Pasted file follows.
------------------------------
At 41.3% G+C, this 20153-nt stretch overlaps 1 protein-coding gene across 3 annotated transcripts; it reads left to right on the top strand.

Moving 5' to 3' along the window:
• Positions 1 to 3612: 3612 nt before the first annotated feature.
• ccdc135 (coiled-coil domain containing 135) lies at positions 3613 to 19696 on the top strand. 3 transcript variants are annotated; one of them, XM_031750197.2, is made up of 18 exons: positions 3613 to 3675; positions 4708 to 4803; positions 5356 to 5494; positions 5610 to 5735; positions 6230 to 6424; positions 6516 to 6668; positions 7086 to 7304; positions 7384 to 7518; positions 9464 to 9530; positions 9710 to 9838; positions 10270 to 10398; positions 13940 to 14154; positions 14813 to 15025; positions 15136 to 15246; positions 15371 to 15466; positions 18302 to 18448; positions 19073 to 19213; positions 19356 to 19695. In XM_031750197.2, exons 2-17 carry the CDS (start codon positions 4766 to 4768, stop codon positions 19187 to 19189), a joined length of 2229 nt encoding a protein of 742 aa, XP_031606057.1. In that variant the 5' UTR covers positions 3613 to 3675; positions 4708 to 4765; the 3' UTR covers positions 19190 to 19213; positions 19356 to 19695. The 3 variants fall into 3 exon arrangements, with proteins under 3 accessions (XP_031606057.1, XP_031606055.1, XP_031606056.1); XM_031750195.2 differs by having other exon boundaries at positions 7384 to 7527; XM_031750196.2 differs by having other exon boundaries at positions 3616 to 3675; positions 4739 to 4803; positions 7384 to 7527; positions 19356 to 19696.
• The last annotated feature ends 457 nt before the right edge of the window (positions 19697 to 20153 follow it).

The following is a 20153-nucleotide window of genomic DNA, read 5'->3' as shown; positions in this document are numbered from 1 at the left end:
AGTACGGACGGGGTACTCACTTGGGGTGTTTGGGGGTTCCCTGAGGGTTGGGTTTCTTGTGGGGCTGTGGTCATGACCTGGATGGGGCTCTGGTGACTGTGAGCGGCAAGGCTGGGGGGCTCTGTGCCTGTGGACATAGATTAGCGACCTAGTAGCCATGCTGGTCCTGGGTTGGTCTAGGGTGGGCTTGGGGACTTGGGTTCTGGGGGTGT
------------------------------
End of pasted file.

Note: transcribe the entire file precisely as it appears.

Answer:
At 41.3% G+C, this 20153-nt stretch overlaps 1 protein-coding gene across 3 annotated transcripts; it reads left to right on the top strand.

Moving 5' to 3' along the window:
• Positions 1 to 3612: 3612 nt before the first annotated feature.
• ccdc135 (coiled-coil domain containing 135) lies at positions 3613 to 19696 on the top strand. 3 transcript variants are annotated; one of them, XM_031750197.2, is made up of 18 exons: positions 3613 to 3675; positions 4708 to 4803; positions 5356 to 5494; positions 5610 to 5735; positions 6230 to 6424; positions 6516 to 6668; positions 7086 to 7304; positions 7384 to 7518; positions 9464 to 9530; positions 9710 to 9838; positions 10270 to 10398; positions 13940 to 14154; positions 14813 to 15025; positions 15136 to 15246; positions 15371 to 15466; positions 18302 to 18448; positions 19073 to 19213; positions 19356 to 19695. In XM_031750197.2, exons 2-17 carry the CDS (start codon positions 4766 to 4768, stop codon positions 19187 to 19189), a joined length of 2229 nt encoding a protein of 742 aa, XP_031606057.1. In that variant the 5' UTR covers positions 3613 to 3675; positions 4708 to 4765; the 3' UTR covers positions 19190 to 19213; positions 19356 to 19695. The 3 variants fall into 3 exon arrangements, with proteins under 3 accessions (XP_031606057.1, XP_031606055.1, XP_031606056.1); XM_031750195.2 differs by having other exon boundaries at positions 7384 to 7527; XM_031750196.2 differs by having other exon boundaries at positions 3616 to 3675; positions 4739 to 4803; positions 7384 to 7527; positions 19356 to 19696.
• The last annotated feature ends 457 nt before the right edge of the window (positions 19697 to 20153 follow it).

The following is a 20153-nucleotide window of genomic DNA, read 5'->3' as shown; positions in this document are numbered from 1 at the left end:
AGTACGGACGGGGTACTCACTTGGGGTGTTTGGGGGTTCCCTGAGGGTTGGGTTTCTTGTGGGGCTGTGGTCATGACCTGGATGGGGCTCTGGTGACTGTGAGCGGCAAGGCTGGGGGGCTCTGTGCCTGTGGACATAGATTAGCGACCTAGTAGCCATGCTGGTCCTGGGTTGGTCTAGGGTGGGCTTGGGGACTTGGGTTCTGGGGGTGT